Music: Shantanu Moitra
Lyrics: Ali Hayat Rizvi, Manoj Tapadia, Zeb
Singers: Papon and Zeb
With light-hearted melodies in films like Parineeta and the Munnabhai series, composer Shantanu Moitra has found his niche – a pleasant mix of original and inspired music. And for good reason or bad, his latest work comes from the same mould.
Directed by Shoojit Sircar, Madras Cafe showcases a RAW agent who’s been asked to be a part of a covert operation that has arisen from political unrest. Unlike his last outing – Shootout At Wadala – John Abraham will be a law-protector in a war-based film that also stars Nargis Fakhri and Rashi Khanna. Musically speaking, the film pairs Moitra with lyricist Ali Hayat Rizvi on a soundtrack comprising five originals, one remix and one theme tune.
Sun le re – the opening track establishes the seriousness of the album with a guitar-based arrangement that has a soothing effect. Rizvi’s thought-provoking lyrics capture the mood of the film effortlessly, as Angaraag Mahanta, popularly known in the music world as Papon (who sang Kyun na hum tum from Barfi!) is at his usual best, even though the song doesn’t have anything exceptional to offer. But the most interesting part comes in on the remix, with its pepped-up electronic arrangement.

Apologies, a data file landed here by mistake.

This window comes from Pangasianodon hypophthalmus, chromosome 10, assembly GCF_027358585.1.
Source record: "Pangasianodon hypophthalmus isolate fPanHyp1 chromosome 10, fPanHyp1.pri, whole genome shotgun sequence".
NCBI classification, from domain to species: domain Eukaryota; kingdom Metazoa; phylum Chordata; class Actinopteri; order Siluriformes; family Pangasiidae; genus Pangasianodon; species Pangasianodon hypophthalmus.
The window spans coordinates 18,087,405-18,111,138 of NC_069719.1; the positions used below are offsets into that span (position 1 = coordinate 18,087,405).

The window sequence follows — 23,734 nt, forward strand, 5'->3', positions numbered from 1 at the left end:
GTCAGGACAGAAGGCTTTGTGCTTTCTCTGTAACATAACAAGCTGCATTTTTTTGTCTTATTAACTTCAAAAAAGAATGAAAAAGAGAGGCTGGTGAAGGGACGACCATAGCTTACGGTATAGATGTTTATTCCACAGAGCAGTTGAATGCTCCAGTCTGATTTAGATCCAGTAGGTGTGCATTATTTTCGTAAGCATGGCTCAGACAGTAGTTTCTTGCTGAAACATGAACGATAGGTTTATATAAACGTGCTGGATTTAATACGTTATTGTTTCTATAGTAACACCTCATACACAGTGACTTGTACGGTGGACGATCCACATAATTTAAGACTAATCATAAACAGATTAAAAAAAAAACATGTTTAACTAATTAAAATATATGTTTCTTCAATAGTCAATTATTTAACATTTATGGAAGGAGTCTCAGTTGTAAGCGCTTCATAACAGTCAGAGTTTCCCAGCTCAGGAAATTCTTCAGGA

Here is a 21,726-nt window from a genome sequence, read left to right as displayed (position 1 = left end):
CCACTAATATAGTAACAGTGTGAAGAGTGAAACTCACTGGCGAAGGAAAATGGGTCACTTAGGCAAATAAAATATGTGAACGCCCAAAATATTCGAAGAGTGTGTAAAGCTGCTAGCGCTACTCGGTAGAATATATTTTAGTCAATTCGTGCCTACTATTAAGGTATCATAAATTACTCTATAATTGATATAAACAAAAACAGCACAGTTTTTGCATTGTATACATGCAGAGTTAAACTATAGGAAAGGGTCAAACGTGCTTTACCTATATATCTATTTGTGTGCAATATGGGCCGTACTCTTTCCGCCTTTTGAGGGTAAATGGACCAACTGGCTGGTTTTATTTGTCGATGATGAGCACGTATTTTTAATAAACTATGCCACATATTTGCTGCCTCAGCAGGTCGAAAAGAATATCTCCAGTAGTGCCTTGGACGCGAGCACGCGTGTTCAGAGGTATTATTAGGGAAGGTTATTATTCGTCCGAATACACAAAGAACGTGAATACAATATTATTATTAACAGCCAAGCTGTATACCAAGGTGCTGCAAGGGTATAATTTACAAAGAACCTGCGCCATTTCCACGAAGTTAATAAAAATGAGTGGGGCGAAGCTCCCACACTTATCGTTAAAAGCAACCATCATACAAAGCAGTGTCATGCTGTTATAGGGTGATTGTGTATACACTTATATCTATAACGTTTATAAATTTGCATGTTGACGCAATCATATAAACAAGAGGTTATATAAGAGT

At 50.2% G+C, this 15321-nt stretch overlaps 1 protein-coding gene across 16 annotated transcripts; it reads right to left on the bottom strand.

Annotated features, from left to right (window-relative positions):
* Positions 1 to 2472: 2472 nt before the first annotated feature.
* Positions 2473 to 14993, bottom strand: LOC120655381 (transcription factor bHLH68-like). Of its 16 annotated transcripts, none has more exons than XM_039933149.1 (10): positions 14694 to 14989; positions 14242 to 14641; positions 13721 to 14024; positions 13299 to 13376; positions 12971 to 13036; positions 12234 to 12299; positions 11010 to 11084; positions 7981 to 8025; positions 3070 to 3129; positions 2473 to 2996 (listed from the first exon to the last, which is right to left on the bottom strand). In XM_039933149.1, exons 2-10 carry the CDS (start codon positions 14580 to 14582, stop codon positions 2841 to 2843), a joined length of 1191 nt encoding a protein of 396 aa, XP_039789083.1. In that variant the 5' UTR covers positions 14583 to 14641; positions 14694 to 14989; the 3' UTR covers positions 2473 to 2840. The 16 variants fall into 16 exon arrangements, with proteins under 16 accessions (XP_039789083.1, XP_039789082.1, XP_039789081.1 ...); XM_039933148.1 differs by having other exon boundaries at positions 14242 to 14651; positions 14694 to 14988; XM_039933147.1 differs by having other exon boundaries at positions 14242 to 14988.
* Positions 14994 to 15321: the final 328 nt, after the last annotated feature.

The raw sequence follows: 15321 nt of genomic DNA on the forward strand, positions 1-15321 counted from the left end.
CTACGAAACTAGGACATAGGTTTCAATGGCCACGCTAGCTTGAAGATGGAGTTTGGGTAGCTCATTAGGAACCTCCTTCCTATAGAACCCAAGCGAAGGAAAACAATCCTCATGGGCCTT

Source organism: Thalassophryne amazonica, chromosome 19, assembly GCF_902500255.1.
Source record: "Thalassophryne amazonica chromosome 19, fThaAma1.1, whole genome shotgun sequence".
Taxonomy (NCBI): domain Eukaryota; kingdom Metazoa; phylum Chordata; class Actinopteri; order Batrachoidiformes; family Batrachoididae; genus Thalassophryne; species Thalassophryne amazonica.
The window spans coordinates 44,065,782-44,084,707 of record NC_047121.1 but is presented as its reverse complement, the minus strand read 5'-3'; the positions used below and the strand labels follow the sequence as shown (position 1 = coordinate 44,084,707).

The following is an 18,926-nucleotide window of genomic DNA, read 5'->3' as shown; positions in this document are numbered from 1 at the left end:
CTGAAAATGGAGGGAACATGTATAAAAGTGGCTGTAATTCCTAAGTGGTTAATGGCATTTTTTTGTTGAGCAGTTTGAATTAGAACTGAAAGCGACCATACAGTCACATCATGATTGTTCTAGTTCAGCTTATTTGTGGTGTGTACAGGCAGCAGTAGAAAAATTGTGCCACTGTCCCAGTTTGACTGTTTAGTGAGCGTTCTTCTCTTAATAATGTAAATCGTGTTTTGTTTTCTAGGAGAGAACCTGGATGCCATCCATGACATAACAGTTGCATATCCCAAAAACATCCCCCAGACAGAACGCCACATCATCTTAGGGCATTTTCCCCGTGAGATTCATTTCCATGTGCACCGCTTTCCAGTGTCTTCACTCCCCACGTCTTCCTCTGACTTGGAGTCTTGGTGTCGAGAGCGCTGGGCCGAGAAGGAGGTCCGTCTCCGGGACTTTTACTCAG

With the second track Ajnabee, Moitra gets back to familiar territory, sounding comfortably close to his own classical-based composition Piyu bole (Parineeta). Zeb’s vocals in a soft romantic number blend perfectly with the strum of the guitar and make for good listening.
Moitra has been credited for bringing back the piano to Bollywood songs with his hit songs and in Khud se he does it again, adding a classical tadka. Papon’s effortless crooning justifies a man’s angst and the fight within himself.
There’s nothing to complain about with Madras Cafe, Conspiracy theme and Entry to Jaffna, but we need to see how these tracks are actually implemented onscreen into the story. Melody is Shantanu Moitra’s strong point, but Madras Cafe is not really his best work, even though he works hard to capture the ‘serious’ ambience of the film.
This one is worth a listen, but better in the context of the story as it unfolds onscreen!
Reviewed by Dhiren Trivedi
**** Very good